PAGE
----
In March 2020, the onset of the Covid-19 pandemic in Africa brought with it a difficult time for businesses and consumers relying on imported goods. The lockdowns intensified the need for local production of certain goods to avoid over reliance on overseas trade especially for essential items. Moreover, a survey by GOGLA in June 2021 shows that the prices of solar products are set to increase due to delays in the supply chain.
Before the pandemic, African governments had started promoting local manufacturing by putting in place incentives to encourage private sector investment into the sector. The key motivation being addressing the unemployment problem especially for a burgeoning youth population.
A study by the Africa Clean Energy Technical Assistance Facility and World Resources Institute assessed the viability of local manufacturing or assembly of off-grid solar (OGS) products in five countries – Ethiopia, Nigeria, Rwanda, Tanzania and Zambia. The assessment showed that governments in these countries have put place fiscal incentives to promote local manufacturing, created special economic zones and improved the speed of processing business applications. However, assembly of OGS products is still limited.
The real challenges include lack of quality standards for assembled products, taxes on components needed to assemble the solar products, inconsistent implementation of incentives and uncertainty in off-take demand. Despite these challenges, apart from Zambia, the other countries have two to five companies involved in either solar or electronic assembly.
There is a huge and growing opportunity
The five countries have an unelectrified population of close to 200 million people accounting for about one third of the entire population without electricity in Sub-Saharan Africa. There are additional opportunities in the productive use sector with the need for 2.8 million water pumps in the region by 2030, besides other uses such as cooling, drying, milling and threshing.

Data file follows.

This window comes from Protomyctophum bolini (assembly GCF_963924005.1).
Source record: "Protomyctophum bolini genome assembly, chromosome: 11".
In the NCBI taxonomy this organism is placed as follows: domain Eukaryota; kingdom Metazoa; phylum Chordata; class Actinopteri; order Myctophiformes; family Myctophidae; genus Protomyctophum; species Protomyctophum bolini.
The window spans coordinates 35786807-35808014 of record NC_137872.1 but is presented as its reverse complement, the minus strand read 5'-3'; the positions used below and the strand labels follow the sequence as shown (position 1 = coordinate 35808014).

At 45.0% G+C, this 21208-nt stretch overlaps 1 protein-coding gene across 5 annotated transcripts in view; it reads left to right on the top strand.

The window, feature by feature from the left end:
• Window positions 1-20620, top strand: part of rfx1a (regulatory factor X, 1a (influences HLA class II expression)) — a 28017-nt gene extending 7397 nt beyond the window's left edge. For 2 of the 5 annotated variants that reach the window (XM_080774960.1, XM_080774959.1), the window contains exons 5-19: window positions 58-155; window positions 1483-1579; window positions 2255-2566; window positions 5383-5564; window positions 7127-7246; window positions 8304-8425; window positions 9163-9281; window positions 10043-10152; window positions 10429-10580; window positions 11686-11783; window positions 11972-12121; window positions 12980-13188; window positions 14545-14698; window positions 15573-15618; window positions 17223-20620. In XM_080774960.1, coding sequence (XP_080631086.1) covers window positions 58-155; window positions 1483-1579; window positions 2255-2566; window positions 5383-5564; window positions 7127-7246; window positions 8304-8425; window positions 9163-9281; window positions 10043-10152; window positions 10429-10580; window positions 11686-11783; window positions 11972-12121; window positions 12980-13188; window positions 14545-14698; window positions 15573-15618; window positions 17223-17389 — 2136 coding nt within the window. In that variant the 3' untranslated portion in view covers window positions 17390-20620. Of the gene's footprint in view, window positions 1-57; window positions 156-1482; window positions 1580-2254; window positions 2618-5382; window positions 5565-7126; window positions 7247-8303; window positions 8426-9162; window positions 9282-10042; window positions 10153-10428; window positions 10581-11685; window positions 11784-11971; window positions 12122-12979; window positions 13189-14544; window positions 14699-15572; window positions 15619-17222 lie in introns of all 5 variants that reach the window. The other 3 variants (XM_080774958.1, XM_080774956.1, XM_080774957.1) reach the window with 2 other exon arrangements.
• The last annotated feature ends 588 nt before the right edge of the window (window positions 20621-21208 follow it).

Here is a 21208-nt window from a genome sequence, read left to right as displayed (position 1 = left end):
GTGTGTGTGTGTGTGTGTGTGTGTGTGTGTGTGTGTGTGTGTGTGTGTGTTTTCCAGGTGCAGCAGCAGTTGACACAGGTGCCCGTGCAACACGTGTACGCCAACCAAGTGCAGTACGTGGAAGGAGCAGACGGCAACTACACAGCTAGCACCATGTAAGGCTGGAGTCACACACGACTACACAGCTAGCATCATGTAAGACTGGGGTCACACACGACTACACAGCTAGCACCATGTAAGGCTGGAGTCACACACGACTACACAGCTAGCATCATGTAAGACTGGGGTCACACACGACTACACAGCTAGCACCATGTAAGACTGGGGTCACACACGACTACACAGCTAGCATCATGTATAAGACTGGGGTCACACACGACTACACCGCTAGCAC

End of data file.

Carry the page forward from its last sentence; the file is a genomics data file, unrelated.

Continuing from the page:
Boosting local manufacturing
Some of the actions that could enhance the viability of local manufacturing and/or assembly of OGS products include a) creating market demand for solar products through public procurement, b) results-based financing for locally assembled products, c) establishing quality standards for the small components that go into a solar system, d) simplifying and clarifying import procedures, e) setting-up incentives that do not disadvantage those engaged in local assembly or manufacture.
Another study recently published on The Economist, adds that creating linkages between foreign and local businesses can help bridge skills and financing gaps. Historically, locally owned firms have struggled to access finance, attract skilled talent and space in special economic zones, unlike foreign firms.
Build back better strategies
Countries developing ‘build back better national plans’ could tap into the recommendations of the report. For instance, Nigeria’s Economic Sustainability Plan 2020 includes a solar strategy for electrification of 5 million households that incorporates local assembly and will be implemented in three phases. McKinsey in Nigeria recommends the three phases should be; proof-of-concept where existing assemblers are supported to prove the potential in the sector, scale-up phase where a set of incentives are provided to unlock the market, and a maturity phase focused on sustaining assembly and expanding to manufacturing. Phases one and two will require tax exemptions to stimulate local demand. Rwanda has also attracted foreign direct investment into a solar product and LED light assembly company thanks to a policy that assures off-take of the products at market prices.
These examples show that with an enabling policy environment and incentives that address key business challenges, African governments could use local assembly or manufacturing to address the problem of unemployment across the continent.
By Esther Kahinga and Sanjoy Sanyal